Pakistan troops search homes in Karachi crackdown

A local woman protests against the ongoing crackdown operation in a troubled area of Karachi on Tuesday. Photo: AP.  

Pakistani paramilitary troops went house to house rounding up dozens of men in a restive neighbourhood on Tuesday as part of a crackdown on soaring violence in Pakistan?s largest city.

The operation in the Orangi Town neighbourhood came after a week of targeted killings that left more than 40 people dead in Karachi, a city of 18 million people and a long history of ethnic, religious and other violence, much of it believed linked to major political parties.

But it was unclear how serious the crackdown by the Army Rangers really was, or whether it would have any long-term impact.

Pakistani security forces often carry out such operations in various parts of the country as a show of force, including against Taliban and al-Qaeda linked groups in the northwest. The suspects detained are typically freed or held for long periods without being charged. Cases rarely make it to the courts.

Orangi Town, a city on Karachi?s western side, was the focus on Tuesday because it was the worst hit during the recent spate of violence. Some 15 people, including several political activists, fell prey to unknown gunmen in the past week.

Around 1,500 paramilitary troops cordoned off part of the neighbourhood and conducted house to house searches, said Army Rangers? spokesman, Maj. Farooq Bilal. Media were not allowed into the neighbourhood.

?This operation will go on until the objectives are achieved - there is no time limit,? Maj. Bilal said. ?We have detained some people who will go through a screening process.?

Karachi, a port city that is the country?s main financial hub, occasionally endures such spates of violence. Much of it is believed linked to the three main parties in the city, the Pakistan People?s Party, the Awami National Party and the most powerful locally - the Muttahida Qaumi Movement.

Despite officially being allies on the provincial level, the parties compete with one another for supremacy in Karachi, especially the ANP and the MQM. The three parties are also allies in the federal ruling coalition - an alliance that barely survived an MQM threat to switch to the opposition late last year.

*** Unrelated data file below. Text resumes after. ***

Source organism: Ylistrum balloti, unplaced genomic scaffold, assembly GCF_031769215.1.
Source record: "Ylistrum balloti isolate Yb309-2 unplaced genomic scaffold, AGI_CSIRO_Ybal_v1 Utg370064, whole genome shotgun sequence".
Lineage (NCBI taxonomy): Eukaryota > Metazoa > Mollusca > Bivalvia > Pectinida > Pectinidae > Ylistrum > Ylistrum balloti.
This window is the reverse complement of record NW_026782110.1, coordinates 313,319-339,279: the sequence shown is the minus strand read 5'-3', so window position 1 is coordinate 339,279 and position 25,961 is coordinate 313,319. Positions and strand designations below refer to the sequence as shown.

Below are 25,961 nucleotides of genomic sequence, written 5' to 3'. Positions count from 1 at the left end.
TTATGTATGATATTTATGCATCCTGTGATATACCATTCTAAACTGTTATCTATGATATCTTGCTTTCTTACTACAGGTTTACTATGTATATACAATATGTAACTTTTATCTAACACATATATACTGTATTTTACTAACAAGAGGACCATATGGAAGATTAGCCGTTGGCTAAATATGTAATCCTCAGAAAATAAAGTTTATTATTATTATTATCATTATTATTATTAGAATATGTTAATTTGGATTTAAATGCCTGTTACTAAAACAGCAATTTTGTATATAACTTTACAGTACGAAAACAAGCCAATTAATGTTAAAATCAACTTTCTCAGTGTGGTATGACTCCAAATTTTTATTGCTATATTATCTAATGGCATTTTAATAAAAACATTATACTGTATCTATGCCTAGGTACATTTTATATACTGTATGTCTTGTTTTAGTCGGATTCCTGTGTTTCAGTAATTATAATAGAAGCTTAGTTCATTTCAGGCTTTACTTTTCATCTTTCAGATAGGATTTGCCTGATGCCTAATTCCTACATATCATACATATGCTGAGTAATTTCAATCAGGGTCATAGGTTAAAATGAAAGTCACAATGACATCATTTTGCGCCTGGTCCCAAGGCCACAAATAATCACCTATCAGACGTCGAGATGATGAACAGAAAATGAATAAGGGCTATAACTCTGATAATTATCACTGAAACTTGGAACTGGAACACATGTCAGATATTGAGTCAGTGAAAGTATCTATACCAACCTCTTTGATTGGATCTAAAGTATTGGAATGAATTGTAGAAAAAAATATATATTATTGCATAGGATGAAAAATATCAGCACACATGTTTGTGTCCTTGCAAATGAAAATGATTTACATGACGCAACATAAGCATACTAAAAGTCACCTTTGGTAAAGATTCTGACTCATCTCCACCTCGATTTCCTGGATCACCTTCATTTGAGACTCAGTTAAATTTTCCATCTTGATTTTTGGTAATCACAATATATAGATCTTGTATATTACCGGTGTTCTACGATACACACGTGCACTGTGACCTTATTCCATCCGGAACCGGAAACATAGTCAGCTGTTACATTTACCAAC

The People?s Party, which has the most seats in parliament, needs to keep the MQM and the ANP happy to keep its government intact. That means it has to tread carefully in any crackdown it undertakes in Karachi.

In the northwest, police said Taliban fighters shot dead four suspected robbers that authorities also were chasing. The four bodies were found on Tuesday along a road in Hangu district, said police official Islam-ud-Din.

A note identified the men and said they confessed to their crime. Mr. Din said police had confirmed that the four were suspected robbers on their wanted list.

Taliban militants in northwest Pakistan frequently flog or execute alleged criminals in a bid to gain public sympathy by imposing order in a largely lawless area. Hangu is located near the Orakzai tribal region, where Pakistan?s army is waging an offensive against Islamist militants.

Elsewhere in the country, a roadside bomb exploded near a car killing two civilians in southwest Baluchistan province. The blast occurred in the Turbat district said Sher Jan, a local government official. Baluchistan has long been gripped by a low-level insurgency which aims to gain more autonomy for the province.

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Printable version | Oct 23, 2021 12:47:25 AM |

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